What do those "IO requests taking longer than 15 seconds" messages on my SQL box mean?
You may be sometimes seeing stuck/stalled IO messages on one or more of your SQL Server boxes. This is something it is important to understand so I am providing some background information on it.
Here is the message you may see in the SQL error log:
SQL Server has encountered xxx occurrence(s) of IO requests taking longer than 15 seconds to complete on file [mdf_or_ldf_file_path_name] in database [dbname] (dbid). The OS file handle is 0x.... The offset of the latest long IO is: 0x....”.
The message indicates that SQL Server has been waiting on at least one I/O for 15 seconds or longer. The exact number of times you have exceeded this time for the specified file since the last message is included in the message. The messages will not be written more than once every five minutes. Keep in mind that read IOs on an average system should take no more than 10-20ms and writes should take no more than 3-5ms (the exact acceptable values vary depending on your business needs and technical configuration). So anything measured in seconds indicates a serious performance problem. The problem is NOT within SQL Server, this message indicates SQL has sent off an IO request and has waited more than 15 seconds for a response. The problem is somewhere in the disk IO subsystem. For example, the disk IO subsystem may have more load than it is designed to handle, there is a "bad" hardware or firmware somewhere along the path, filter drivers such as anti-virus software are interfering, your file layout is not optimal, or some IO subsystem setting such as HBA queue depth is not set optimally.
Though the root cause is IO, you can see other symptoms that are a side effect and may lead you down the wrong troubleshooting path. For example, if enough IO is backed up behind the stalled IO then you may see blocking in SQL Server (because locks that are usually taken for very short periods of time are now held for seconds), new connections may not be allowed, and the CPU usage can increase (because many threads are waiting), and a clustered SQL Server can fail over (because the IsAlive checks which are just SQL queries fail to complete like all the other queued queries). You may see other errors returned to the user or in the various logs, such as timeouts.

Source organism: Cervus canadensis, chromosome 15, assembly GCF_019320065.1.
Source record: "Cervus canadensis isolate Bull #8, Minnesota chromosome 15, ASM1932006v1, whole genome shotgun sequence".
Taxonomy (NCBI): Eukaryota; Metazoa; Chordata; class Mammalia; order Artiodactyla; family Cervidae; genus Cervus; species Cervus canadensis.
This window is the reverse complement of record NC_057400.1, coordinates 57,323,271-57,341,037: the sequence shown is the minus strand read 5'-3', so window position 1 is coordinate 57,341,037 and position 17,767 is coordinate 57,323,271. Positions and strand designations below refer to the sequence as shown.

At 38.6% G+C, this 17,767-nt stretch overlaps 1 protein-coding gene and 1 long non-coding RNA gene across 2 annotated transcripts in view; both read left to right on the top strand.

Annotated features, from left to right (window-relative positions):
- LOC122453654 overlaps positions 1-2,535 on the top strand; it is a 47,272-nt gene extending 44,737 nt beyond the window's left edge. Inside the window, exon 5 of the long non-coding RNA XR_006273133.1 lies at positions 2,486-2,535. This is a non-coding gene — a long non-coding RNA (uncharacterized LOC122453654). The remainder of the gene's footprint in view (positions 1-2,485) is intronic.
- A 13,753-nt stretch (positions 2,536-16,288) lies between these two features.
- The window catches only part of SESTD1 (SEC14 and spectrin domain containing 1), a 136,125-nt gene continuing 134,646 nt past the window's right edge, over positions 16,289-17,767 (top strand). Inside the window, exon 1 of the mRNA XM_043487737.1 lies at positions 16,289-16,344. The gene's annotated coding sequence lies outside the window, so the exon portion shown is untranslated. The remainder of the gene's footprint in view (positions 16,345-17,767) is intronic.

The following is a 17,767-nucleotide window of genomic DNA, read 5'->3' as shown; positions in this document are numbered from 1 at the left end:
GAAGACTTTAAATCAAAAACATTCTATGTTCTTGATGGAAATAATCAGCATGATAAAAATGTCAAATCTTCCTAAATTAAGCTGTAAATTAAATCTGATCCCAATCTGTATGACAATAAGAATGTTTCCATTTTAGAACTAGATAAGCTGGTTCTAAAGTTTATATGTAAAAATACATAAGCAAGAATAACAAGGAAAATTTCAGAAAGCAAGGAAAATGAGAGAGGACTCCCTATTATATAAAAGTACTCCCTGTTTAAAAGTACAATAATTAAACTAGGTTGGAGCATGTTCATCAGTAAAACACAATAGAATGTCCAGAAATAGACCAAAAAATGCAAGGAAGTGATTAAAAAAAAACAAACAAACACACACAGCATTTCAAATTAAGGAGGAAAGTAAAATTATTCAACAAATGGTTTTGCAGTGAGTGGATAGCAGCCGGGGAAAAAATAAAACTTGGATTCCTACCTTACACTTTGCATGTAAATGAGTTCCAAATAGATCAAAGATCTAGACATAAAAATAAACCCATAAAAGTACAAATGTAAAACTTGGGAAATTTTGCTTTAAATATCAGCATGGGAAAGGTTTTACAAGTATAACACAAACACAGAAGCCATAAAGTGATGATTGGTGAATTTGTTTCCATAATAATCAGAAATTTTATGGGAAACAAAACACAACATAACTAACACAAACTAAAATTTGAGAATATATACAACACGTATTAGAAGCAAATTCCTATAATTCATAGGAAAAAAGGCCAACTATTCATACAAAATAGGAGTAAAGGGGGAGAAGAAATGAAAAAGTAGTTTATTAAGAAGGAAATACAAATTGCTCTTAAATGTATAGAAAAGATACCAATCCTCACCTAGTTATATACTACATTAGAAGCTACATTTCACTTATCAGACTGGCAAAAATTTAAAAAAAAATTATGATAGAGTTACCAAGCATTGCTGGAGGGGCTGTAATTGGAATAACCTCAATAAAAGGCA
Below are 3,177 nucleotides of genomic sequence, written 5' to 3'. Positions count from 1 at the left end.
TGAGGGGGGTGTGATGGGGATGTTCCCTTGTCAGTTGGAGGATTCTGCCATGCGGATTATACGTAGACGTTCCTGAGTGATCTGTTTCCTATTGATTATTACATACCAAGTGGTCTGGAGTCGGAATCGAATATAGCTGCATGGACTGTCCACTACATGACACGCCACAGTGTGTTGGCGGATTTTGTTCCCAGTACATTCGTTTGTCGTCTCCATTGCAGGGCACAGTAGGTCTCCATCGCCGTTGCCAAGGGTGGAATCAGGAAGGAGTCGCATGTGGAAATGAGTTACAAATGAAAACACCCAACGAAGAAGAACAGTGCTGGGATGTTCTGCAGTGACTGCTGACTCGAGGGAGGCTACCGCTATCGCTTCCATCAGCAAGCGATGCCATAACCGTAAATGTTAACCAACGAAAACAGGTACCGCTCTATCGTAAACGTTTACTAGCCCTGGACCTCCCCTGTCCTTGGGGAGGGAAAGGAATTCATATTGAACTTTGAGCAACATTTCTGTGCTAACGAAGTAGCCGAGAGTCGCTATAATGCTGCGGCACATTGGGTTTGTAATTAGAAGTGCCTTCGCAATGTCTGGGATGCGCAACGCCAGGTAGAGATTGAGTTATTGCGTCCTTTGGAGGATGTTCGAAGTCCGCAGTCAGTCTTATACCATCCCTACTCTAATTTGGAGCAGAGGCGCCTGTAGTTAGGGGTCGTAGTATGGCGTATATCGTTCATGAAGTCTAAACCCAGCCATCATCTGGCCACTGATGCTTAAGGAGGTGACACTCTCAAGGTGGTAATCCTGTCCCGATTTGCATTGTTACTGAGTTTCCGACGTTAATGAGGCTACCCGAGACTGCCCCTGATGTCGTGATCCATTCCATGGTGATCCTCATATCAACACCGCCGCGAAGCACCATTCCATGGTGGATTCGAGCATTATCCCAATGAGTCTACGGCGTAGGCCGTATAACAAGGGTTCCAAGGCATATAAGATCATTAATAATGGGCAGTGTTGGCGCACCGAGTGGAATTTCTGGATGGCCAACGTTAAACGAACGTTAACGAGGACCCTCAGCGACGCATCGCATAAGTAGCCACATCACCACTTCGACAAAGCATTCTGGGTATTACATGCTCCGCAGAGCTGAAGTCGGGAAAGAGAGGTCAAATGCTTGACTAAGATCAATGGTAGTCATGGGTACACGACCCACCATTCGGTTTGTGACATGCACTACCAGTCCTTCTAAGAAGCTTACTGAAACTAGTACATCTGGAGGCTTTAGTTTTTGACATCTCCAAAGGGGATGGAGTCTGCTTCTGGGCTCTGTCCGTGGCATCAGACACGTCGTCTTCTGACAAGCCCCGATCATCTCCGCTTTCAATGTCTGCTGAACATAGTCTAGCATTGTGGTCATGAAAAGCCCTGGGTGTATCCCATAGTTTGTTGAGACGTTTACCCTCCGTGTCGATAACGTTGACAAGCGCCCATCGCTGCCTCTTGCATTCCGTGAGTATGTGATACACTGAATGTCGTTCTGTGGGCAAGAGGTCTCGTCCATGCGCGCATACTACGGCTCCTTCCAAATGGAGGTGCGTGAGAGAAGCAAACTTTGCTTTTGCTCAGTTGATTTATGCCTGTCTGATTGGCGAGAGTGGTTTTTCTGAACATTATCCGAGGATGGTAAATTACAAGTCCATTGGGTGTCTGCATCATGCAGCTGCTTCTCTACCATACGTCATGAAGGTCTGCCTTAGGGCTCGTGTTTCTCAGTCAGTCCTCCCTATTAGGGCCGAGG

There are two ways to approach this problem. You can either reduce the IO on the system (change indexes or queries or archive data for example) or you can make the underlying system able to handle the IO load (fix hardware/firmware problems, change configurations, add disks or controllers, change the file layout, etc.).
· 897284 Diagnostics in SQL Server 2000 SP4 and in later versions help detect stalled and stuck I/O operations
· Detecting and Resolving Stalled and Stuck I/O Issues in SQL Server 2000 SP 4 https://msdn.microsoft.com/en-us/library/aa175396(SQL.80).aspx
· Every Windows 2003 SP1 or SP2 system should have this storport fix: 941276 A Windows Server 2003-based computer stops responding when the system is under a heavy load and when the Storport driver is being used https://support.microsoft.com/default.aspx?scid=kb;EN-US;941276
· Use PerfMon to look at the disk counters for sec/read, sec/write, bytes/sec, current disk queue length, reads/sec, writes/sec
· Collect data from sys.dm_io_virtual_file_stats and sys.dm_io_pending_io_requests.
· Ask your storage admins to monitor the entire IO subsystem from the Windows system all the way through to the underlying disks.